When Talk Is Not Cheap

money-where-mouth-isIt is common for parties to settlement agreements to include terms by which the parties agree to keep their settlement confidential. The reasons for these provisions vary. Sometimes a settling party with considerable wealth does not want others to know that the party paid to settle a dispute for fear of becoming a target for others with frivolous claims looking for a nuisance settlement. Other times, parties are worried about adverse consequences to their business reputation or personal image if word of the settlement or the circumstances giving rise to it comes to light. But, one of the most perplexing aspects of confidentiality provisions is what the penalty should be if one party or the other violates the confidence. That was certainly not the case, though, for one recent situation in which a Hollywood icon was involved; the breaching party lost half a million dollars.

M.G. v. O.G. was decided by the Court of Appeal on August 9, 2016. Despite the Court’s effort to keep the names of the parties confidential—and indeed, the case cannot be located on the Los Angeles Superior Court website, likely because of a confidentiality order—the case was wire service fodder. M.G. is actor Mel Gibson. O.G. is his former companion, Russian-born singer-songwriter and pianist Oksana Grigorieva. The couple lived together for a time and had a daughter. When they separated, Gibson sued to establish paternity of their daughter. Grigorieva made several claims against Gibson in the suit as well, including for domestic violence and defamation. The parties reached a settlement which included that Gibson would pay $20,000 per month in child support for their daughter and provide a house for Grigorieva and the daughter until the daughter reached age 18. In addition, Gibson was to pay Grigorieva a total of $750,000 spread over five years.

As part of the settlement agreement, Grigorieva agreed to keep confidential “any and all information and facts related to the asserted claims and events underlying this Agreement.” The agreement specified that a breach of the confidentiality obligation would result in Grigorieva’s forfeiture of all remaining installments of the $750,000 settlement payment.

After receiving the first installment of $250,000, Grigorieva appeared on the Howard Stern radio show and made statements that implied Gibson had committed domestic violence against her. Gibson reopened the settled case as a result. In the reopened case, she resisted his efforts to prove the authenticity of the recording of the radio show on which she appeared. As a result of her actions, the trial court not only found that she violated the confidentiality provision so that Gibson did not have to pay the remaining $500,000 due, but the court also awarded Gibson $13,530 for the legal fees and costs he incurred due to her refusal to cooperate in authenticating the recording of the show.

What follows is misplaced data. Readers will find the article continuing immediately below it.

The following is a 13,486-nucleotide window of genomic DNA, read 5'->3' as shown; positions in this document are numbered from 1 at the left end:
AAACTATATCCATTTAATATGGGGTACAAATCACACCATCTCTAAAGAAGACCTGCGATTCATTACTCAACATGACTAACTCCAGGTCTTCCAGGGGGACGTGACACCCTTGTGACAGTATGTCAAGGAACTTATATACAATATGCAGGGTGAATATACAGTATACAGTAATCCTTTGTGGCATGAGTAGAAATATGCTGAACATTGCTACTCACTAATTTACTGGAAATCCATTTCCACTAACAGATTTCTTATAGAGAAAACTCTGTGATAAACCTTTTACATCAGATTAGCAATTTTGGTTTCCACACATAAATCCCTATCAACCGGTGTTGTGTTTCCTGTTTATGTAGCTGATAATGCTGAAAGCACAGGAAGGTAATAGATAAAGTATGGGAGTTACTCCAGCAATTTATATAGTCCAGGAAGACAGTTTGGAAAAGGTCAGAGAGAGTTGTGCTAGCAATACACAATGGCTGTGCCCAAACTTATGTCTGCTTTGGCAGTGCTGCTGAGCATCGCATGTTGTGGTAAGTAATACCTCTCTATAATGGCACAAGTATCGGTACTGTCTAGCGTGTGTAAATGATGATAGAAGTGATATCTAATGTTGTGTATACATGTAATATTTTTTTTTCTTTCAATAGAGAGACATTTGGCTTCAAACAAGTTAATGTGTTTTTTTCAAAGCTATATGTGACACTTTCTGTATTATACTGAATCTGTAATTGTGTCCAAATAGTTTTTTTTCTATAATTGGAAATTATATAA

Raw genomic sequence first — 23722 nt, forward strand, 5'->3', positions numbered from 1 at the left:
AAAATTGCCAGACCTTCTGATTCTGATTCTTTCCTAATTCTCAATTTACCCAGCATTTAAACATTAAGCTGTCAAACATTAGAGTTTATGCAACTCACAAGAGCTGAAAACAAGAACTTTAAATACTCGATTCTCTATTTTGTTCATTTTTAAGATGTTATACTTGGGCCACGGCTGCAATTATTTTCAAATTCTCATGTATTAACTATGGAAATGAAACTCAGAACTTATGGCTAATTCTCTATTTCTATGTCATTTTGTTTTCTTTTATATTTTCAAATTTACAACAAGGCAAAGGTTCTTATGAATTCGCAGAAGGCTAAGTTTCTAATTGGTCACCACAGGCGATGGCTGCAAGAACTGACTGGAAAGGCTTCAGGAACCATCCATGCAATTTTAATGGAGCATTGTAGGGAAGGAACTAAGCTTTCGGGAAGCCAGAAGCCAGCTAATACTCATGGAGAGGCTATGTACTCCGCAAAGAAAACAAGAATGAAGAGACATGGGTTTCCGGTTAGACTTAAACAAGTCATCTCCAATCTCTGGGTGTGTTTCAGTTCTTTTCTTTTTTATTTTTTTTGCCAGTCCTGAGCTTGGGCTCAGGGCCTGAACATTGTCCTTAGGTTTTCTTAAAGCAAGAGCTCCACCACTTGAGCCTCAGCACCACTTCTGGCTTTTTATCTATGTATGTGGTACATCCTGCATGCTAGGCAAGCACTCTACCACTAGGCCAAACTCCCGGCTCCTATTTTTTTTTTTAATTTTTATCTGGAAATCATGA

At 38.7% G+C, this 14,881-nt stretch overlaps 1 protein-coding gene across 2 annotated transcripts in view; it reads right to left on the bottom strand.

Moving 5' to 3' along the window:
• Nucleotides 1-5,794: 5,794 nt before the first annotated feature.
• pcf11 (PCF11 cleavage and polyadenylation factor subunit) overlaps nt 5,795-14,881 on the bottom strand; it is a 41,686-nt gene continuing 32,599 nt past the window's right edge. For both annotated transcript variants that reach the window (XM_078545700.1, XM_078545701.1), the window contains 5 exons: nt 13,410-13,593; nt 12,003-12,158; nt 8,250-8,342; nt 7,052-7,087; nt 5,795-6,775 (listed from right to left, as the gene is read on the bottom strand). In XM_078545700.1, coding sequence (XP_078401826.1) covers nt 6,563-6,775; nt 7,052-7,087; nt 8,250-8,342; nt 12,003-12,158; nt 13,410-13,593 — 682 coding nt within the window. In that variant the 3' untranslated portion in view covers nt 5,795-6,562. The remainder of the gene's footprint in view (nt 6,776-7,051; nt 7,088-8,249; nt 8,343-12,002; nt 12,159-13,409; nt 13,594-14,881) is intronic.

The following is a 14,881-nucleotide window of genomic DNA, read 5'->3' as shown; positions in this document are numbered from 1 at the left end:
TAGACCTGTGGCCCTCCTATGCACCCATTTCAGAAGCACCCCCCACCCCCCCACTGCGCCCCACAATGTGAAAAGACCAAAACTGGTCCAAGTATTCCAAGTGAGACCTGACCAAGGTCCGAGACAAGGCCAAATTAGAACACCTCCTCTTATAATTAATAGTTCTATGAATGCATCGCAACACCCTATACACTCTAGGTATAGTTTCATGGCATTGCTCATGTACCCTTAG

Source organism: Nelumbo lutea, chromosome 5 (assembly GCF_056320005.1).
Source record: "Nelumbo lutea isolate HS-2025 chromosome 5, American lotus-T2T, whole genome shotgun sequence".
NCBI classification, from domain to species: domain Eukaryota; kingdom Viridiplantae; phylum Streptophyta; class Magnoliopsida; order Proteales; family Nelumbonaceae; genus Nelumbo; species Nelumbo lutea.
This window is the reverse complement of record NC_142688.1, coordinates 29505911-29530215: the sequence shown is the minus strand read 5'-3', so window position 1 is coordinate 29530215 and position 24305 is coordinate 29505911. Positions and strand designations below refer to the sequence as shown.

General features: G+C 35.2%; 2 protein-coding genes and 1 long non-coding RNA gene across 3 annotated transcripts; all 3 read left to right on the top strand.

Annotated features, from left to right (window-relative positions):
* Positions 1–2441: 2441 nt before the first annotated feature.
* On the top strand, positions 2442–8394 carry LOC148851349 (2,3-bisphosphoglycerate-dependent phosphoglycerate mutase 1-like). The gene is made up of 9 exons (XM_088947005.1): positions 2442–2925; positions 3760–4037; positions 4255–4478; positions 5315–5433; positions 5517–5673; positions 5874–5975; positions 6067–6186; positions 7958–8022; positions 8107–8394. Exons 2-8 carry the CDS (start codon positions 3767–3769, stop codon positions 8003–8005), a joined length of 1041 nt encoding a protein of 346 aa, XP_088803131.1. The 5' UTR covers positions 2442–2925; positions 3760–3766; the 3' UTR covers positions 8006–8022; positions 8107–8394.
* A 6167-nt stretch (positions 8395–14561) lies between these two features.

The Court of Appeal agreed with the trial court’s ruling. It held that even though Grigorieva did not directly state that Gibson had committed domestic violence against her, the agreement restricted her ability to make statements “related to” her domestic violence claims against Gibson. Since the agreement was intended not only to resolve all of the issues between the parties, including Grigorieva’s claims for battery, defamation, and other claims against Gibson, the confidentiality clause encompassed not only express statements about her domestic violence claims but also implicit assertions about those claims that might cause others to conclude that the claims were true. And, the Court of Appeal upheld the order requiring Grigorieva to pay Gibson the $13,530 in fees.

Besides the tabloid aspects, there are some interesting legal observations about this case. First, no matter how hard the parties tried to keep the information about them from the public, the very nature of the court system made their efforts virtually impossible. Second, is confidentiality provsions in agreements can cover both actual and implied statements if the hearer would reasonably infer the information that is supposed to be kept confidential from statements made by the party. Third, it is possible to contract away free speech rights. The court found that Grigorieva did so, and her breach of that contract cost her dearly. Finally, given that the agreement spelled out the sanction for her breach of the confidentiality provision—the loss of remaining payments due under the contract—an argument can be made that she is no longer bound by the agreement since she has nothing more to lose. In this case, though, talk was not so cheap.